This is a (mainly photos) yellowcard appreciation blog. unaffiliated with the band. I try to only post credited photos; if I fuck up, let me know. ✖ mobile header: Katie Hovland
by Becky Kovach, edited by Erik van Rheenen
After more than a decade, the men behind Yellowcard are reinventing themselves. In “Illuminate,” Ryan Key sings: ”We hope to run from what’s been done/Look for a future no one else has sung.” This is a message that the band clearly took to heart. Lift A Sail is Yellowcard’s biggest album yet, a sweeping and illustrious rock album no one could have foreseen. And it’s safe to say that this one is a game changer.
Opener “Convocation” prepares listeners for the journey they are about to embark on – its openness is as beautiful and bright as it is tender and stirring, and it is a sign of what’s to follow in the next twelve tracks. Not because of the tone or the lightness, but because of how big the track truly is. And while many fans are sure to draw comparisons between this and its Lights and Sounds counterpart, it is worth nothing that “Three Flights Up” closes in upon its piano centric melodies, whereas the layers of elegant strings in “Convocation” continue to swell until its conclusion.
“Transmission Home” picks up where “Convocation” leaves off: with hollow, booming drums before diving into a crunchy guitar melody. The verses are grounded and clear-cut, contrasting with the spacious choruses that have Key pleading into the void: “I will send a transmission home/To say that I’ve been out here too long alone/And I wanna come down now.” The bridge brings him back down with its sweet piano melody and soothing violins, while the synths sparkling just beneath the surface lend an ethereal awareness.
Lift A Sail is possibly Yellowcard’s biggest album to date. The album sees the band, after nearly a decade; finally decide to reinvent their music by returning to their roots instead of punching out the contrived pop-punk anthems as they had grown accustomed to. Lift A Sail is a massive…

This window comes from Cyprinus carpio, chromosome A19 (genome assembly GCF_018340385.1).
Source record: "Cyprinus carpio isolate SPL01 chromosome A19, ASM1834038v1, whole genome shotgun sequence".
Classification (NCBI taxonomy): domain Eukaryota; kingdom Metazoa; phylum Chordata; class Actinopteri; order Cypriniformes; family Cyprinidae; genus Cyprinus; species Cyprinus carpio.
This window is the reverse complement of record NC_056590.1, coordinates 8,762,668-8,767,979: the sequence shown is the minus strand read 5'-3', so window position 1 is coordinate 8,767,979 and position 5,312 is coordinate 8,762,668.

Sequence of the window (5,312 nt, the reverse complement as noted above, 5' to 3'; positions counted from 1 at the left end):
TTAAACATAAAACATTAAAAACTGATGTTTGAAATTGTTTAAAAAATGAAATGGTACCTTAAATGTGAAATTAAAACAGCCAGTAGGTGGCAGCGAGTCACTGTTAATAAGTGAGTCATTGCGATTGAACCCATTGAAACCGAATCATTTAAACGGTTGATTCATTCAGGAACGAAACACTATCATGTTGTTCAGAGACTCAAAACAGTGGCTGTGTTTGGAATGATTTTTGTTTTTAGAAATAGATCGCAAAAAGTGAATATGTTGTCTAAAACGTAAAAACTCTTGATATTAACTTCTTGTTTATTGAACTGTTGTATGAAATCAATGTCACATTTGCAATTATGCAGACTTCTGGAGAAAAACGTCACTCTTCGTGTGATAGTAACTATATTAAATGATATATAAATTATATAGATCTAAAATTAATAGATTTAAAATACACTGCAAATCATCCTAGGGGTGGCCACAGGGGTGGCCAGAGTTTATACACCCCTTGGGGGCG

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When I sat down to write this review, I found myself staring at Microsoft Word’s blinking cursor for at least 10 minutes, coming up blank. That’s not a common occurrence for me. Usually, when I write a review, it comes out fully formed, all in one sitting. But how could I review an album such as this? What could I say that would speak to the experiences of other listeners and not just my own? The struggle was born from the fact that Yellowcard’s last album, Southern Air, became one of the most personal records in my life two years ago. That album came out toward the end of summer 2012, the summer before my senior year in college. It was my last summer in my hometown, my last summer before the real world set in, and songs like “Southern Air” and “Always Summer” just felt so fitting. Suffice to say that listening to an album that ends with the line “this will always be home” is particularly resonant when you’re driving away and don’t really know where your next “home” is going to be.
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